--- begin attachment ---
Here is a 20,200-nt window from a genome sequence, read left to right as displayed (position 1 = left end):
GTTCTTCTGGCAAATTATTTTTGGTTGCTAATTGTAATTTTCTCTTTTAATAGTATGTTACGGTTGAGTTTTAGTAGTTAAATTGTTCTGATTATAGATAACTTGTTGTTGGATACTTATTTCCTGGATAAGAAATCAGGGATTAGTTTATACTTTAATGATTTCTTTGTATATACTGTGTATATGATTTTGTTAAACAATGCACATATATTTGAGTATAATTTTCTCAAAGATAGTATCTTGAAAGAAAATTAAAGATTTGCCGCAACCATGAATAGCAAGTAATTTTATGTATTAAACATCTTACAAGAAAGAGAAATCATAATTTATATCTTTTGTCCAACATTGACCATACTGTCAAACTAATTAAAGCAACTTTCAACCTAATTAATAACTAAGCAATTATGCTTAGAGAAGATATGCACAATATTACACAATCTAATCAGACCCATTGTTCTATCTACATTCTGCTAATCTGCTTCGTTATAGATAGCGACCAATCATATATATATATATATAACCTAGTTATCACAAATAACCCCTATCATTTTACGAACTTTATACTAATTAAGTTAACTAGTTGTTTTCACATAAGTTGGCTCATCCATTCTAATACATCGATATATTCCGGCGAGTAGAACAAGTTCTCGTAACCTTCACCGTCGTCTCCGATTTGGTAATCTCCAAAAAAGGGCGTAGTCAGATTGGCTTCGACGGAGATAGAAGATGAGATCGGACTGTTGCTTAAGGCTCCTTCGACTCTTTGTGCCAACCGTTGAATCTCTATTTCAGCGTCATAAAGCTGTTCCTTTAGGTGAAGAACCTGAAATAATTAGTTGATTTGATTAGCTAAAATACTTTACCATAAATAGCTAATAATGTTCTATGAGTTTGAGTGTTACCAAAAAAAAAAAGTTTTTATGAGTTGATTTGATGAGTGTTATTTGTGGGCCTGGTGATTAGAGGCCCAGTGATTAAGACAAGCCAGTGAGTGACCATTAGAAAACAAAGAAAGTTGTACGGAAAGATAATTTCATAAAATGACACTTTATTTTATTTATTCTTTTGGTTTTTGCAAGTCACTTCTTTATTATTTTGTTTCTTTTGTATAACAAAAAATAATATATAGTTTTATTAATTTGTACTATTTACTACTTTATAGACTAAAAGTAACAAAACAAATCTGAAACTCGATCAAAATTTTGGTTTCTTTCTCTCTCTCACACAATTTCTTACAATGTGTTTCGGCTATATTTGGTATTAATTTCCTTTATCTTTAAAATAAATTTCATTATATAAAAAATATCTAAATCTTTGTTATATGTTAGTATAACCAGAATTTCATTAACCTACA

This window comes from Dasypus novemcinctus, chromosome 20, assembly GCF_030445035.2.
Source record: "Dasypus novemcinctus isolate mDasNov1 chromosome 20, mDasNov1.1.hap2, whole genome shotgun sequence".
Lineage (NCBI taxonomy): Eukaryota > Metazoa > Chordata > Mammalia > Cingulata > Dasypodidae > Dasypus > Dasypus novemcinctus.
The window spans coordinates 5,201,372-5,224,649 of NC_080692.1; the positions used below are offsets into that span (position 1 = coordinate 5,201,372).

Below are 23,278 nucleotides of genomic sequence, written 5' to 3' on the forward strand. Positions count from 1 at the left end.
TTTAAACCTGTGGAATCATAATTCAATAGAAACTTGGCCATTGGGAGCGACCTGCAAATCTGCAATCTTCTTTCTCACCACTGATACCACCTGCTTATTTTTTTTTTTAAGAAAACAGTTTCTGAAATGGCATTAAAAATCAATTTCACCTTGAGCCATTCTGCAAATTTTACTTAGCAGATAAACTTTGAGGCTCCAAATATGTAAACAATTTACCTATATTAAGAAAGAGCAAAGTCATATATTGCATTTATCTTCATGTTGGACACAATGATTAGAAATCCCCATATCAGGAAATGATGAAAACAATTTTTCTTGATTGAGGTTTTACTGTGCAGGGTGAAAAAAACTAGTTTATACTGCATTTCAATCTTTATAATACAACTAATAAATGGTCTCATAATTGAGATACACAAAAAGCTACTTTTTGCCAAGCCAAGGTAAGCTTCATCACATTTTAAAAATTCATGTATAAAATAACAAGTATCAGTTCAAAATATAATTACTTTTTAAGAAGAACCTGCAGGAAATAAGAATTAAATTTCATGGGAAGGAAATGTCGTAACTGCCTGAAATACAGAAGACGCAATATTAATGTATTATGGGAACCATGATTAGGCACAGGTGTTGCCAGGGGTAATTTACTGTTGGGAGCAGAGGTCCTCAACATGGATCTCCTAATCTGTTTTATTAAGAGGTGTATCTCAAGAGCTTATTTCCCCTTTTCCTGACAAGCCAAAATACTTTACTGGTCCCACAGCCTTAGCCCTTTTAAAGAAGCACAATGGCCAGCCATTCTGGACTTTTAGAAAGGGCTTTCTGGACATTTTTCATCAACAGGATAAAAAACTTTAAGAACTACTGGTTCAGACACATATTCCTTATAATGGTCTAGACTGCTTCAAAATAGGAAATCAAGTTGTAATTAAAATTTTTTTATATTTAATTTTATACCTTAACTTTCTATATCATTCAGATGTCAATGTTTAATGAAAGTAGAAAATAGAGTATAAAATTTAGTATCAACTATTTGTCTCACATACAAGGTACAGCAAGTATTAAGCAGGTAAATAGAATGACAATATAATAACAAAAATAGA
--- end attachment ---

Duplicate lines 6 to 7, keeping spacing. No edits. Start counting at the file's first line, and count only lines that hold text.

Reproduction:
The window spans coordinates 5,201,372-5,224,649 of NC_080692.1; the positions used below are offsets into that span (position 1 = coordinate 5,201,372).

Below are 23,278 nucleotides of genomic sequence, written 5' to 3' on the forward strand. Positions count from 1 at the left end.